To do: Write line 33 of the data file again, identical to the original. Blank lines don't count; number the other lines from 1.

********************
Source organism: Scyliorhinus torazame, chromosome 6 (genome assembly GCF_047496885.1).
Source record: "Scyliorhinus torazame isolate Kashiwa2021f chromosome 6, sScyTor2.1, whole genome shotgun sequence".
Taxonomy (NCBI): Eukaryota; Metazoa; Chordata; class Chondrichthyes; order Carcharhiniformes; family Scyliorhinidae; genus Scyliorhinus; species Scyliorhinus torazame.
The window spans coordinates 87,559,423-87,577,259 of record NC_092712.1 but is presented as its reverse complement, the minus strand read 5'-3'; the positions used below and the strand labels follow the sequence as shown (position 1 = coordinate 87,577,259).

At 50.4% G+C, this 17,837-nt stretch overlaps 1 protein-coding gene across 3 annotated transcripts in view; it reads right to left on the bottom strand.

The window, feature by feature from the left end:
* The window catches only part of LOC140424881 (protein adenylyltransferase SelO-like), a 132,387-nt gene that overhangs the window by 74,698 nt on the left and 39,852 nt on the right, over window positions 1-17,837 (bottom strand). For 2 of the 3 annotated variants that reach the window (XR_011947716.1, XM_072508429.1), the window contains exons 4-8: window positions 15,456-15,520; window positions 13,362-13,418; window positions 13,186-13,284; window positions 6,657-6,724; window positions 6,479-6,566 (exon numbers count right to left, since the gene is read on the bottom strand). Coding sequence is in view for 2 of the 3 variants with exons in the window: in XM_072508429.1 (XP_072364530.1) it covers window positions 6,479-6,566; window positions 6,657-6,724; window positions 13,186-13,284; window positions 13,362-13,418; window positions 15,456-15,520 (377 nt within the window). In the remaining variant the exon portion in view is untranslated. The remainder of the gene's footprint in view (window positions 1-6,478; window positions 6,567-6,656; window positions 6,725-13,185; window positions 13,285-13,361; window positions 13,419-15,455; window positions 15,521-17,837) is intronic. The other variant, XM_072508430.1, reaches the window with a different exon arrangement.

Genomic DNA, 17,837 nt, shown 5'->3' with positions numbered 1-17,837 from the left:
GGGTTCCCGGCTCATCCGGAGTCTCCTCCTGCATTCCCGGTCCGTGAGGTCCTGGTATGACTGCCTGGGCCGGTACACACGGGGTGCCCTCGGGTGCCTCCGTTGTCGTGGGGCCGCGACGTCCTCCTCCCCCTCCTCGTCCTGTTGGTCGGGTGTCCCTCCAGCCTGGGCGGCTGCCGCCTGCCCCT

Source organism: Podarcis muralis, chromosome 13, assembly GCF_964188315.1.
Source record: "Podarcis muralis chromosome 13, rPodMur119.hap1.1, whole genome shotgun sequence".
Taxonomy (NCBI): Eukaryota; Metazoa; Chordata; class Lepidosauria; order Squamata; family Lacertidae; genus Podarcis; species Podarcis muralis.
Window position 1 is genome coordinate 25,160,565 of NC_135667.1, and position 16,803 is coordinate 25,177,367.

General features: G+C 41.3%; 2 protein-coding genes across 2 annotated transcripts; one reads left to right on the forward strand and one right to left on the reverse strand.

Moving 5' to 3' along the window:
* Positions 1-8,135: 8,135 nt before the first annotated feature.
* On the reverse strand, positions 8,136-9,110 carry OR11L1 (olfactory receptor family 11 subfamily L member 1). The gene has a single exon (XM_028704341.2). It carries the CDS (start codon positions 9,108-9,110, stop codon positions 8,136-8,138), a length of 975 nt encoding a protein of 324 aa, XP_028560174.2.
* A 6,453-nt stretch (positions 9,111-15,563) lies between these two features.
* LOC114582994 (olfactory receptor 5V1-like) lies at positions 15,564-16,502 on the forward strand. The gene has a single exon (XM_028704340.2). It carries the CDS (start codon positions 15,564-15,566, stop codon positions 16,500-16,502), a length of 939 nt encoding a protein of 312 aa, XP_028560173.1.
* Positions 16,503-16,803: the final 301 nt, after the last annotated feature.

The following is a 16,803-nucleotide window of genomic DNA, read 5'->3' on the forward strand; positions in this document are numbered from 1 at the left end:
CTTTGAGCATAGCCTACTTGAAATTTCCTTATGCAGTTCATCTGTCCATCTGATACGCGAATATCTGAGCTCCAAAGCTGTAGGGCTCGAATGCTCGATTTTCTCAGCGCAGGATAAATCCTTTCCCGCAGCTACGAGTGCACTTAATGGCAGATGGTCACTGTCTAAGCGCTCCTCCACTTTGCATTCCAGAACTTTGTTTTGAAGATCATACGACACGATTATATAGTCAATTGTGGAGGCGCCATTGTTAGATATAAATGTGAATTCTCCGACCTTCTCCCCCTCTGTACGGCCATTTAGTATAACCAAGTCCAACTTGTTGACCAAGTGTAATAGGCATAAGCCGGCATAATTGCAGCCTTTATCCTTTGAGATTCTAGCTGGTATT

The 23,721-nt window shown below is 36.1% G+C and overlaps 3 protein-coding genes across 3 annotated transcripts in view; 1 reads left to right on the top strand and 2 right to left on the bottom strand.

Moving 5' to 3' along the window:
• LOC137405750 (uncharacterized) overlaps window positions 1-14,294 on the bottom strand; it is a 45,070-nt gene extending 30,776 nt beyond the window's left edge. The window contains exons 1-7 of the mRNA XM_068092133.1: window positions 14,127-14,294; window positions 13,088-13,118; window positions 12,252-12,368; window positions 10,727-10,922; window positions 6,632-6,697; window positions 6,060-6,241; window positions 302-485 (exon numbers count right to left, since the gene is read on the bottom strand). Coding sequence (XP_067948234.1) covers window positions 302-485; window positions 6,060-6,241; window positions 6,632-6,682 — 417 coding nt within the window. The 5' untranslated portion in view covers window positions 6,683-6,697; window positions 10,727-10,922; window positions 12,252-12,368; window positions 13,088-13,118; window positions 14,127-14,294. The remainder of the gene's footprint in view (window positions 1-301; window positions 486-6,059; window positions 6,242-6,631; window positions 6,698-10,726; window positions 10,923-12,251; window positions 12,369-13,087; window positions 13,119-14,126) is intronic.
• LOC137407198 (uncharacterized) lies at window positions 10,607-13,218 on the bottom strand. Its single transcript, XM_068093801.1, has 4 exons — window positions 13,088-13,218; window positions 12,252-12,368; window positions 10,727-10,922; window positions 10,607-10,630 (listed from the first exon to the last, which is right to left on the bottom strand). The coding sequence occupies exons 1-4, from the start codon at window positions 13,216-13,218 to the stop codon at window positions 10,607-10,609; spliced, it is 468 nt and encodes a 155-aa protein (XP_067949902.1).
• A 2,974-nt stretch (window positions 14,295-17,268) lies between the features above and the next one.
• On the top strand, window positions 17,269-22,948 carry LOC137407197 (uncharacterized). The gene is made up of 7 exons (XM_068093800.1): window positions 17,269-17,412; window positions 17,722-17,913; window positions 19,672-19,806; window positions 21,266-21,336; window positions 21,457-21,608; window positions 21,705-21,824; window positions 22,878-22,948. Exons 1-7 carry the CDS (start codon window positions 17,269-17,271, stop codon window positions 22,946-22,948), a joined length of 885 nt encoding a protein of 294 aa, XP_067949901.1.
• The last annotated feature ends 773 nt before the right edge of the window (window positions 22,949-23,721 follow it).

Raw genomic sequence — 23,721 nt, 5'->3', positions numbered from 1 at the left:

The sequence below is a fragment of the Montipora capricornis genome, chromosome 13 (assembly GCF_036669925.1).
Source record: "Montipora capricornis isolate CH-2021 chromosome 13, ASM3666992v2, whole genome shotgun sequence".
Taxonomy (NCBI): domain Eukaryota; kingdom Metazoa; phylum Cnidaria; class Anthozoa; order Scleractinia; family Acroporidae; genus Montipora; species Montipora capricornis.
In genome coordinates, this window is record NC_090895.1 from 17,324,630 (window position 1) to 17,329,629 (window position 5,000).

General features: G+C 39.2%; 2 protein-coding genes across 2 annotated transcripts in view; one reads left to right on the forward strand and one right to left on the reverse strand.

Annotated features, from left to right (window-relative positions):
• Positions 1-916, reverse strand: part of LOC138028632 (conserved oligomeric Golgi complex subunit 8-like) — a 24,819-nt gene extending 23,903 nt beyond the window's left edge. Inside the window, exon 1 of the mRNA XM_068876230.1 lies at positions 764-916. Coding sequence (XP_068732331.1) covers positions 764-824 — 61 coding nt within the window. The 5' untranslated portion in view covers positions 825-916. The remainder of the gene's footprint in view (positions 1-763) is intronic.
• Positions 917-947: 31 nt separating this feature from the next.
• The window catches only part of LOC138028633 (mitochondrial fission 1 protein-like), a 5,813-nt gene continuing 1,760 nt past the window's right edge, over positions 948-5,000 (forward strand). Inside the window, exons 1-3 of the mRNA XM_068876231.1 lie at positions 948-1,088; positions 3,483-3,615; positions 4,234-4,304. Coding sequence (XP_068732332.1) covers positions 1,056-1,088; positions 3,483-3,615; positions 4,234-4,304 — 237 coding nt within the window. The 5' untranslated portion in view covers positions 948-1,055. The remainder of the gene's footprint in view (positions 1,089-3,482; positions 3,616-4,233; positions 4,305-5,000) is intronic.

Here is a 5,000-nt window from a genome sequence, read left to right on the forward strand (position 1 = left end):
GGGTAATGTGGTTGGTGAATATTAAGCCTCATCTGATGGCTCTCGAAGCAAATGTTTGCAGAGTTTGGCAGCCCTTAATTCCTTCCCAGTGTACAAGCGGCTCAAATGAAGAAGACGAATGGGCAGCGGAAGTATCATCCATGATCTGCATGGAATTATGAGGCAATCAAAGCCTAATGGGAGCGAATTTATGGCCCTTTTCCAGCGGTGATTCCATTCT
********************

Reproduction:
Taxonomy (NCBI): domain Eukaryota; kingdom Metazoa; phylum Cnidaria; class Anthozoa; order Scleractinia; family Acroporidae; genus Montipora; species Montipora capricornis.